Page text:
Police target planned fights
by Gary Kent
May 03, 2012 | 1196 views | 0 0 comments | 5 5 recommendations | email to a friend | print
BEEVILLE — Filing assault charges after one of those arranged fights will not work, according to investigators at the Beeville Police Department.

In fact, in some cases, both parties could be charged with a Class A misdemeanor assault offense.

“They are going to have to face the consequences,”

Detective Sgt. Art Gamez said.

The detective said close to 20 such fights have been investigated recently, and city police have opted not to accept the assault charges in most of the cases.

Gamez said Patrolman Tony Gutierrez has worked 10-12 of the incidents, and Detective Sgt. Ryan Treviño is working on about seven cases.

“They organize these physical confrontations,” Gamez said. The fights are planned and bystanders video them with their cell phones.

If a fight occurs off campus, Gamez said the parties will be cited for a Class C misdemeanor and their parents will be notified. Those charged will have to appear in municipal court and will most likely have to pay a fine.

If the fight leads to a Class A misdemeanor, the parties will be detained and taken to the Beeville Police Department, where they could end up being sent to the juvenile detention center in Sinton.

“Over a dozen fights have been reported just recently,” Gamez said. Being involved in one of those incidents could result in participants being detained, fined or both.

Most of those involved in the fights have been girls, Gutierrez said. And most have been junior high school students. Some of those involved in the fights have been high school students.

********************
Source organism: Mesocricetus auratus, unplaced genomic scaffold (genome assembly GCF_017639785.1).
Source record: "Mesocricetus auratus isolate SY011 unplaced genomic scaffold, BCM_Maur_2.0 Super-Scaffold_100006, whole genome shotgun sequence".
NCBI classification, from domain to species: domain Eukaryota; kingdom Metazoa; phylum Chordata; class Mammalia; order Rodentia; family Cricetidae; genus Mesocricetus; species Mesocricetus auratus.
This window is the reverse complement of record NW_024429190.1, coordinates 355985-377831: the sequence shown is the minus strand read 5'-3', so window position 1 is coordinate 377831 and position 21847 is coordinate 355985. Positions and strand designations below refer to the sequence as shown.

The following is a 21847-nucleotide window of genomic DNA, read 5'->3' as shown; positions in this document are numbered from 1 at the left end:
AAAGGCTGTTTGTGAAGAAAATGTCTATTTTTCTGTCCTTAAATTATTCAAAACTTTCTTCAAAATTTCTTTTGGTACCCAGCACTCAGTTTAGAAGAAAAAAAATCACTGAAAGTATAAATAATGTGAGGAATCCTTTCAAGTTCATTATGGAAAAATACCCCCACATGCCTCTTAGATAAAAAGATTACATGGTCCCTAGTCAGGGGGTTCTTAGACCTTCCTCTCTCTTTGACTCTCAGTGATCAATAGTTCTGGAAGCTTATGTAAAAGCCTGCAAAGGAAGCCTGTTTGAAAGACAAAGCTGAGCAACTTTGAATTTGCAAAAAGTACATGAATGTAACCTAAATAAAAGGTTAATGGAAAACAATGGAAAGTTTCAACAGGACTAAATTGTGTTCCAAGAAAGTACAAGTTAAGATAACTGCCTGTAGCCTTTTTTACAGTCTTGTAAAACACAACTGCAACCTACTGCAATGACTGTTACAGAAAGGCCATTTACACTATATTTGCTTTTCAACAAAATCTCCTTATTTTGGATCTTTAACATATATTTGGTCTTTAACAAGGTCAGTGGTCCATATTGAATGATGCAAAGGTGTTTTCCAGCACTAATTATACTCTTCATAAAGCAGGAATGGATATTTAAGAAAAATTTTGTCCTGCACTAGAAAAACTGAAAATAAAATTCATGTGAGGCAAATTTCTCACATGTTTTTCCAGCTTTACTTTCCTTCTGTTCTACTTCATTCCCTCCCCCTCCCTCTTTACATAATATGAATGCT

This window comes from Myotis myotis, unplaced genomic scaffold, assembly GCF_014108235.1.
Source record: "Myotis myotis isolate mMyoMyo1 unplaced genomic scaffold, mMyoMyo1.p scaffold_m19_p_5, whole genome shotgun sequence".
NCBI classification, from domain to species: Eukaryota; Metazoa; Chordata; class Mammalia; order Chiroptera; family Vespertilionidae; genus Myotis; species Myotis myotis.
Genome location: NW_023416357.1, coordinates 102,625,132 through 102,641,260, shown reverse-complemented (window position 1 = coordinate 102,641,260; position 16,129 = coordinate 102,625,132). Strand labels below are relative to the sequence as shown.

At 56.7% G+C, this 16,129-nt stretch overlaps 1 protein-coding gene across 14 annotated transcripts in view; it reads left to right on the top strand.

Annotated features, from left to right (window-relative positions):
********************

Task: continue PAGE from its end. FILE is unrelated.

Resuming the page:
“It’s for the attention,” Gamez said.

“A lot of these reports are coming here as assaults,” said Police Chief Joe Treviño. Usually, the party trying to file an assault charge is the loser of the confrontation.

“But they aren’t assaults,” the chief said. “They’re mutual combat and, in those cases, both parties will be cited.”

Treviño blamed the trend on the mixed martial arts and other physical combat programs that teenagers are exposed to on television and the internet these days.

“When two people agree to fight, it’s mutual combat. When you lose, it’s your fault,” the chief said.

“If bullying is occurring, students need to contact the school,” Gamez said. Let the administration take care of the problem. If the bullying leads to a fight and someone is hurt in the confrontation, that could lead to a civil suit.

“Cooperation and assistance of the school and parents is a must,” Gutierrez said. Plans are now underway for a special assembly at Beeville Independent School District campuses for the beginning of the next school year to address the problem.

“We just want parents to know this is going on,” Treviño said. But Gamez said he has heard that a few parents have actually encouraged the confrontations. Those parents could find themselves facing serious legal consequences.

Gutierrez said evidence of the fights is not hard to find. Students who video the events with their cell phones are posting them on You Tube and Facebook regularly.

Gary Kent is a reporter at the Bee-Picayune and can be reached at 358-2550, ext. 120, or at
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